Murkowski: Alaskan Examples Bear Witness to Need for Military “Culture Change,” Pushes Need for Transparency
Senator’s Floor Speech: “This is Not What Zero Tolerance Looks Like”
WASHINGTON, DC — With the United States Senate debating S.1197, the National Defense Authorization Bill, Senator Lisa Murkowski today spoke on the Senate floor to continue her advocacy for S.967, the Military Justice Improvement Act (MJIA) to deliver the “culture change” on sexual misconduct within the Armed Forces that the Secretary of Defense himself has acknowledged is necessary.
Co-sponsored by Senator Murkowski in May, the bill would eliminate many obstacles faced by victims of military sexual assault who often decide not to report the crimes due to the bias and inherent conflicts of interest within the military chain of command. Repeatedly, Murkowski called for more transparency in the meting out of justice – saying that the MJIA would provide a ‘breath of fresh air’ in the culture.
The United States Senate is presently weighing a number of approaches to dealing with this problem, but Murkowski is backing the effort that has attracted broad political support from Senator Kirsten Gillibrand (D-NY) – the bill’s sponsor – to Senators Mazie Hirono (D-HI), Rand Paul (R-KY) and Ted Cruz (R-TX).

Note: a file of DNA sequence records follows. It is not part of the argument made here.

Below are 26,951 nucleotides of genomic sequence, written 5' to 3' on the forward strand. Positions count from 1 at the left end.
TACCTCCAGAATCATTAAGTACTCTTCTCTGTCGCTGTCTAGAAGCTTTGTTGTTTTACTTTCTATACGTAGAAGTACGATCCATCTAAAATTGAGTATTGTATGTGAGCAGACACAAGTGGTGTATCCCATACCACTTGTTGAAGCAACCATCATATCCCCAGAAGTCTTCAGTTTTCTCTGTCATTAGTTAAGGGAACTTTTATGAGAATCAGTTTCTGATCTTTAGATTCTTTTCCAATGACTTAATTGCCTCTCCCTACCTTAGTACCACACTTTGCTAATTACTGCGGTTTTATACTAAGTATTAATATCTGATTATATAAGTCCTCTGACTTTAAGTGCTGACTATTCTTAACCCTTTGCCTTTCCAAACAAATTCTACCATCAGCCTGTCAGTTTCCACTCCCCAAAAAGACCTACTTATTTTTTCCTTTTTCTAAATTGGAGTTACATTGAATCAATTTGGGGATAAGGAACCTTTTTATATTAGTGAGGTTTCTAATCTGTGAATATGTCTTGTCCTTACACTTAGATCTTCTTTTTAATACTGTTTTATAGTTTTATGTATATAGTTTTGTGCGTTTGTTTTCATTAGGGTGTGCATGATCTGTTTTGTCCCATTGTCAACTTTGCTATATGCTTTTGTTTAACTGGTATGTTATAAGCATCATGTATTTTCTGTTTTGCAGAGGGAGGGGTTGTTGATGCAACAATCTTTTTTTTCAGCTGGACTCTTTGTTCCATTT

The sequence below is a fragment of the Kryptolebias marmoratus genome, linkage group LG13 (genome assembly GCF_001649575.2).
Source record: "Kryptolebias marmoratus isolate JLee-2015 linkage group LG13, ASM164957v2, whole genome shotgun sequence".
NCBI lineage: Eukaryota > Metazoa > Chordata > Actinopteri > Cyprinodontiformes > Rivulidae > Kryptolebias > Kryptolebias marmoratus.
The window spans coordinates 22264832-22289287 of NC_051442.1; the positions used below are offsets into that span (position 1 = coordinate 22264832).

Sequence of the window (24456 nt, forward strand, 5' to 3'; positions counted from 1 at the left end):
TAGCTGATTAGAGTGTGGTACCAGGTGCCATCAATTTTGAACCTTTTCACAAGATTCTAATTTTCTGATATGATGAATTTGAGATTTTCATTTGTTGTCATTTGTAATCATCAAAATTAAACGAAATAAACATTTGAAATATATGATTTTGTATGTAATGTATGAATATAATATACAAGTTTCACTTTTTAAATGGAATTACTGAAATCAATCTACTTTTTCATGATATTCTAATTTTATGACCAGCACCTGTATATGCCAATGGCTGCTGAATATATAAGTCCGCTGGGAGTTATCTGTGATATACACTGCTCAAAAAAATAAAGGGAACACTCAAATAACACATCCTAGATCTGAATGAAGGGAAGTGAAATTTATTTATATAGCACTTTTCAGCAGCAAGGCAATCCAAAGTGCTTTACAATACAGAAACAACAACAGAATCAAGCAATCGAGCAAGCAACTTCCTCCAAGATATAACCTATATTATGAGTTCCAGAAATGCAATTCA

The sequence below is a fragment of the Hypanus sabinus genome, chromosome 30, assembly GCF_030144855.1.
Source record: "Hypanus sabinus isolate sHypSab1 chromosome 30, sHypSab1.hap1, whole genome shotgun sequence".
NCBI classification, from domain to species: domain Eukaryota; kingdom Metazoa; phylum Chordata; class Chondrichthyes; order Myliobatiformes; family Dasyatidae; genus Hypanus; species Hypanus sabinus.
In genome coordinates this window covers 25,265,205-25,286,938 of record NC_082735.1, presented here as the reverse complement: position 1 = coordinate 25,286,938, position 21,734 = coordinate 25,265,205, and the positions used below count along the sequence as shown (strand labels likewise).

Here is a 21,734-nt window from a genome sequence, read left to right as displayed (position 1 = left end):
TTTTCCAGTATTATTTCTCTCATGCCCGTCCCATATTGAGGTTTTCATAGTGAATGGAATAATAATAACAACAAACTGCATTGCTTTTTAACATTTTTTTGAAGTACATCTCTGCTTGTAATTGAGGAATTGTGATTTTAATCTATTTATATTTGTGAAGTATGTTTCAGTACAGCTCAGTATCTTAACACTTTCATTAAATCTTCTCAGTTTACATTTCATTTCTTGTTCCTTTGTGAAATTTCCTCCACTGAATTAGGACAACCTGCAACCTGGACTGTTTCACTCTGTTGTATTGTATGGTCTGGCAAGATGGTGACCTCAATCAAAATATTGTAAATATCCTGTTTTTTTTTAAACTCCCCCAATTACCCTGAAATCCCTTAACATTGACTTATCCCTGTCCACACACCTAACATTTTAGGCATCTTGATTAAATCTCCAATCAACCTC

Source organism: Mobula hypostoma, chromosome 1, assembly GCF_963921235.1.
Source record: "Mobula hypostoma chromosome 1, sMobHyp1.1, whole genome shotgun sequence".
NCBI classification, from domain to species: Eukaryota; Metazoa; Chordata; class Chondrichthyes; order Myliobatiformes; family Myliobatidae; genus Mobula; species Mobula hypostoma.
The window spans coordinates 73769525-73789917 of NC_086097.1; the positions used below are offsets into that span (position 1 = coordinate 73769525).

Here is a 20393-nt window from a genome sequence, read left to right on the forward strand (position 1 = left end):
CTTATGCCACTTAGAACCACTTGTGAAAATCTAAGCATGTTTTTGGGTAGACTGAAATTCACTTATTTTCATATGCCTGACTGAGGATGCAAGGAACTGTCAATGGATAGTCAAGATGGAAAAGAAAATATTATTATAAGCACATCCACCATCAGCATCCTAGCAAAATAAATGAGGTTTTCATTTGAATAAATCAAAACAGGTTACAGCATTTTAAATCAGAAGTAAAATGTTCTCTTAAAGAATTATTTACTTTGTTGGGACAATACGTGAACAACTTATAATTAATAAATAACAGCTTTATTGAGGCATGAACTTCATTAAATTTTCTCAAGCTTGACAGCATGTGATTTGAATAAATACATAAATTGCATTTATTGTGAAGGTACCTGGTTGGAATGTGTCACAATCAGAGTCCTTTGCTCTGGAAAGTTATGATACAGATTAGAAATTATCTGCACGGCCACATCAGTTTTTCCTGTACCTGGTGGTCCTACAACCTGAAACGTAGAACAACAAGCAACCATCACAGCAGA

In a floor speech meant to encourage more Senate colleagues to consider the approach taken by this bill, Senator Murkowski laid out this legislation’s advantages:
The current system of military judgment relies upon the individual decisions of commanders for a decision on whether or not an offense is to be punished and which charges are to be brought. In our complex military, there are many, many commanders and while our code of military justice, may be uniform — we're seeing strong evidence that its implementation is anything but uniform.
Senator Gillibrand's approach ensures that charges will be investigated and that the charging decision will be made by disinterested military prosecutors whose only interest is that the perpetrators account for their actions, that victims' interests are protected and that integrity in the charging decisions is really paramount.
I think that this is very important. I think this is actually a breath of fresh air because the recent experiences that I have had as a Senator from Alaska with the transparency of decisions made within the chain of command I believe leave much to be desired.
Senator Murkowski then used the example of the recent fraternization and adultery investigation at Fort Greely as key reason that more transparency be introduced into how the military justice system operates. Murkowski called for a closer look at this incident where an Alaskan Guardsman was detained by his Chain of Command in order to deny his visitation rights of his child in the midst of a child custody dispute involving another Guardsman. Murkowski referred the matter to the U.S. Army Criminal Investigation Division (CID), but it was subsumed into the chain of command. Murkowski questioned this approach, asking: